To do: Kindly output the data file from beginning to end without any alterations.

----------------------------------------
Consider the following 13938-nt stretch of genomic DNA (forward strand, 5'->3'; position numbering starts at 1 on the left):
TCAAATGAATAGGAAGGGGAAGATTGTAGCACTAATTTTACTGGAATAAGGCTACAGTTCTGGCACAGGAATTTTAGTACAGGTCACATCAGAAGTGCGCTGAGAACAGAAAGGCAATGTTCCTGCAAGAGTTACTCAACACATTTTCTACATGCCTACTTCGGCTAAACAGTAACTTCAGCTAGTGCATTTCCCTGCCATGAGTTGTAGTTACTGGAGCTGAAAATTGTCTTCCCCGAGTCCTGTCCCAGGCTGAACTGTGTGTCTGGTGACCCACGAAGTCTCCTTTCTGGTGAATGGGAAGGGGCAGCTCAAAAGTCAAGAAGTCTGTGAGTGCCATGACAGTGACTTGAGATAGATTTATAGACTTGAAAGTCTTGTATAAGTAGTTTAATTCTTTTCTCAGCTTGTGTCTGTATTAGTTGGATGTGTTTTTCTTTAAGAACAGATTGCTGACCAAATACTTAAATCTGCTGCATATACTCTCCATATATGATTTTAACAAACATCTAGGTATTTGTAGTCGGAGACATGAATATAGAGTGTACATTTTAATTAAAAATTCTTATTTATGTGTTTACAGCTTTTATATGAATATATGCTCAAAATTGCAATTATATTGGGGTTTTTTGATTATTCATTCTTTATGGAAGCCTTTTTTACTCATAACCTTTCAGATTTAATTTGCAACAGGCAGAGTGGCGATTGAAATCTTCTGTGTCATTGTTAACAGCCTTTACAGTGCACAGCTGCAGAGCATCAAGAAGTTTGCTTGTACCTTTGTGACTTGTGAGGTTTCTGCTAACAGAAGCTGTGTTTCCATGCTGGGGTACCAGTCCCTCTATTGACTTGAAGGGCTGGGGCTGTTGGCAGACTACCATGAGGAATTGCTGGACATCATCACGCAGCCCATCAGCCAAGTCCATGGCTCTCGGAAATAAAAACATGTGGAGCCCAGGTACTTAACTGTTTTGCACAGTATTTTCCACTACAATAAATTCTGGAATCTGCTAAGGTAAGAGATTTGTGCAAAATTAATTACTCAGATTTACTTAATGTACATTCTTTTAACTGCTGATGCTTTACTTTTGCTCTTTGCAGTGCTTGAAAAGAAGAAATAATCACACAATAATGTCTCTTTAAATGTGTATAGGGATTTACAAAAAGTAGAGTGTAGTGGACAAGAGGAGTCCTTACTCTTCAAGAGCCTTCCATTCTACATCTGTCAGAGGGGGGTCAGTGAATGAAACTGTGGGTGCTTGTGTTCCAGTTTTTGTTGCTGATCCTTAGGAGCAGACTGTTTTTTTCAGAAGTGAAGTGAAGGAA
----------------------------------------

Consider the following 13938-nt stretch of genomic DNA (forward strand, 5'->3'; position numbering starts at 1 on the left):
TCAAATGAATAGGAAGGGGAAGATTGTAGCACTAATTTTACTGGAATAAGGCTACAGTTCTGGCACAGGAATTTTAGTACAGGTCACATCAGAAGTGCGCTGAGAACAGAAAGGCAATGTTCCTGCAAGAGTTACTCAACACATTTTCTACATGCCTACTTCGGCTAAACAGTAACTTCAGCTAGTGCATTTCCCTGCCATGAGTTGTAGTTACTGGAGCTGAAAATTGTCTTCCCCGAGTCCTGTCCCAGGCTGAACTGTGTGTCTGGTGACCCACGAAGTCTCCTTTCTGGTGAATGGGAAGGGGCAGCTCAAAAGTCAAGAAGTCTGTGAGTGCCATGACAGTGACTTGAGATAGATTTATAGACTTGAAAGTCTTGTATAAGTAGTTTAATTCTTTTCTCAGCTTGTGTCTGTATTAGTTGGATGTGTTTTTCTTTAAGAACAGATTGCTGACCAAATACTTAAATCTGCTGCATATACTCTCCATATATGATTTTAACAAACATCTAGGTATTTGTAGTCGGAGACATGAATATAGAGTGTACATTTTAATTAAAAATTCTTATTTATGTGTTTACAGCTTTTATATGAATATATGCTCAAAATTGCAATTATATTGGGGTTTTTTGATTATTCATTCTTTATGGAAGCCTTTTTTACTCATAACCTTTCAGATTTAATTTGCAACAGGCAGAGTGGCGATTGAAATCTTCTGTGTCATTGTTAACAGCCTTTACAGTGCACAGCTGCAGAGCATCAAGAAGTTTGCTTGTACCTTTGTGACTTGTGAGGTTTCTGCTAACAGAAGCTGTGTTTCCATGCTGGGGTACCAGTCCCTCTATTGACTTGAAGGGCTGGGGCTGTTGGCAGACTACCATGAGGAATTGCTGGACATCATCACGCAGCCCATCAGCCAAGTCCATGGCTCTCGGAAATAAAAACATGTGGAGCCCAGGTACTTAACTGTTTTGCACAGTATTTTCCACTACAATAAATTCTGGAATCTGCTAAGGTAAGAGATTTGTGCAAAATTAATTACTCAGATTTACTTAATGTACATTCTTTTAACTGCTGATGCTTTACTTTTGCTCTTTGCAGTGCTTGAAAAGAAGAAATAATCACACAATAATGTCTCTTTAAATGTGTATAGGGATTTACAAAAAGTAGAGTGTAGTGGACAAGAGGAGTCCTTACTCTTCAAGAGCCTTCCATTCTACATCTGTCAGAGGGGGGTCAGTGAATGAAACTGTGGGTGCTTGTGTTCCAGTTTTTGTTGCTGATCCTTAGGAGCAGACTGTTTTTTTCAGAAGTGAAGTGAAGGAA